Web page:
If at all needed, the demand of shaded cocoa for fertilizer applications is consider-ably lower than that of unshaded cocoa. Hence, in organic agriculture which does not permit the application of synthetic fer-tilizers the cultivation of cocoa under shade is essential. By promoting the turnover of organic ma-terial within the plantation soil fertility can generally be maintained for successful
organic cocoa production. Regular pru-ning of trees and maintenance of a multi-tiered, diverse and densely populated agroecosystem is generally sufficient for profitable cocoa production. In addition to this and as mentioned above, it is essen-tial to return the (composted) cocoa pods to the plantation after removing the beans.
Through mycorrhiza-symbiosis many palm varieties are in a position to actively break down phosphor and other nutrients. In addition mycorrhiza fungi are capable of binding heavy metals in soil, so that their uptake through cocoa is reduced. In order to maintain and enhance soil ferti-lity it is indispensable to achieve as high an energy turnover in the soil as possible.
Ground covers and other often recom-mended mulching methods are not suffi-cient or too labour intensive. The lignin composition in the organic material app- lied is also of major importance. The deci-sive factor is a balanced ratio of old wood to younger branches, each of which con-tain different lignin components in their structure. Apart from supplying the requi- red energy to the soil rganisms the lignin is primarily a substratum for soil-borne fungi (especially basidiomycetes) which are of elementary importance to the faunal food chain.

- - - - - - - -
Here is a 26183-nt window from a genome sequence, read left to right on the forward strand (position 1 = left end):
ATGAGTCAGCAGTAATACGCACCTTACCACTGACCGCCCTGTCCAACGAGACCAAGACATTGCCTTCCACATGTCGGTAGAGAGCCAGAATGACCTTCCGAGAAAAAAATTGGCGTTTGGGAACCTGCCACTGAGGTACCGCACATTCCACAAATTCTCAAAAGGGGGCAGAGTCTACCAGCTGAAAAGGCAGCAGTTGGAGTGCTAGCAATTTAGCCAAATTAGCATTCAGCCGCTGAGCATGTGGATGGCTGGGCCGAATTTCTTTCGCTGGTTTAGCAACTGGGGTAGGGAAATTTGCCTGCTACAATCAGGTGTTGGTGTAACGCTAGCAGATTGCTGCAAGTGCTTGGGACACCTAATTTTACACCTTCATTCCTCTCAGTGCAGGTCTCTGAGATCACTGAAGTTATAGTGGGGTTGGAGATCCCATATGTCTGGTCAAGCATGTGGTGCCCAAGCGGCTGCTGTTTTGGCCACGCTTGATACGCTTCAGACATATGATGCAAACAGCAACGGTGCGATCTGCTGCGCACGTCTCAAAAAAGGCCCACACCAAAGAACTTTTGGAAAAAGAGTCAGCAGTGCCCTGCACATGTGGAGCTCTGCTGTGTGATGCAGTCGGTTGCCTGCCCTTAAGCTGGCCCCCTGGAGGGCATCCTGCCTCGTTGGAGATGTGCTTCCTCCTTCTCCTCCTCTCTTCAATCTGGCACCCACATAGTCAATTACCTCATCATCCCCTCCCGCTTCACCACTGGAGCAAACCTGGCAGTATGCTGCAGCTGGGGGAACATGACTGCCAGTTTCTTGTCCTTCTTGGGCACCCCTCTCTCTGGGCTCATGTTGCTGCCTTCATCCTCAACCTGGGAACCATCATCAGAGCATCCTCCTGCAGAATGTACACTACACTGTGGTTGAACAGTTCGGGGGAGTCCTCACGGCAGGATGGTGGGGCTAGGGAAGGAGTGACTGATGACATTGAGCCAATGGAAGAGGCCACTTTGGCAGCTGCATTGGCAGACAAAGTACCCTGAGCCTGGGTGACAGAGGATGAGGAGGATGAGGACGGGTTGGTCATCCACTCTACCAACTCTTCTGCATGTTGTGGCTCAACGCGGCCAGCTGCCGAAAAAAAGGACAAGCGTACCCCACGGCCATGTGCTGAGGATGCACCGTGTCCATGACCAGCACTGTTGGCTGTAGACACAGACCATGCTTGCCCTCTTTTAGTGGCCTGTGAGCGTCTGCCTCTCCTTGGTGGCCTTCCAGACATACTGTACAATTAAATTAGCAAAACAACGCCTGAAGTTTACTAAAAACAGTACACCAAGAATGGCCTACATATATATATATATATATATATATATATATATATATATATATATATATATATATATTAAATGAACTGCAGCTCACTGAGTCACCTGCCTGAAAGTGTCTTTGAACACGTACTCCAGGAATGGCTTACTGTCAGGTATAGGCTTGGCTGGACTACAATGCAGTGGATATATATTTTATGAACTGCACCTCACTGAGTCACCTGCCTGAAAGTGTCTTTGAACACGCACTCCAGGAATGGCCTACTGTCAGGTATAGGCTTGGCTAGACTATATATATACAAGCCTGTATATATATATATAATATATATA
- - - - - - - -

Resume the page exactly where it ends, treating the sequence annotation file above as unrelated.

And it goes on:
Most infestations with pests and diseases have the following causes:
• Ignoring the succession sequences of forest systems. Having originated in the primary forest, cocoa can well en-dure old primary forest tree species as shade trees but not old secondary trees.
• Cultivation of cocoa monocultures with a small number of shade trees and species (in conventional cocoa produc- tion only 25 to 40 trees per hectare of mostly the same species are recom-mended).
Unsuitable locations (waterlogged, too dry, insufficient root layer).
• Degenerated and poor soils, lacking organic matter.
• Too dense spacings of plant species that belong to the same guild in the system.
• Unsuitable shade management.
• Deficiencies in hygiene: diseased pods, branches and leaves must be remo-ved.
• Unsuitable harvest practices: harve-sting must be carried out every 15 days.
Avoiding the above constraints means preventing pests and diseases.
Lack of air, excess moisture as well as physical disorders of the cocoa plant (in-adequate nutrition) often cause fungal di-seases. In many cases effective and su-stainable control can only be achieved
through improvement of the entire planta-tion system, especially shade manage-ment. Possibilities for this are either to drastically cut back the trees and to bring in suitable companion plant species or to coppice the trees to about 40 cm and a subsequent new formation in association with selected shade trees, food crops and cover crops.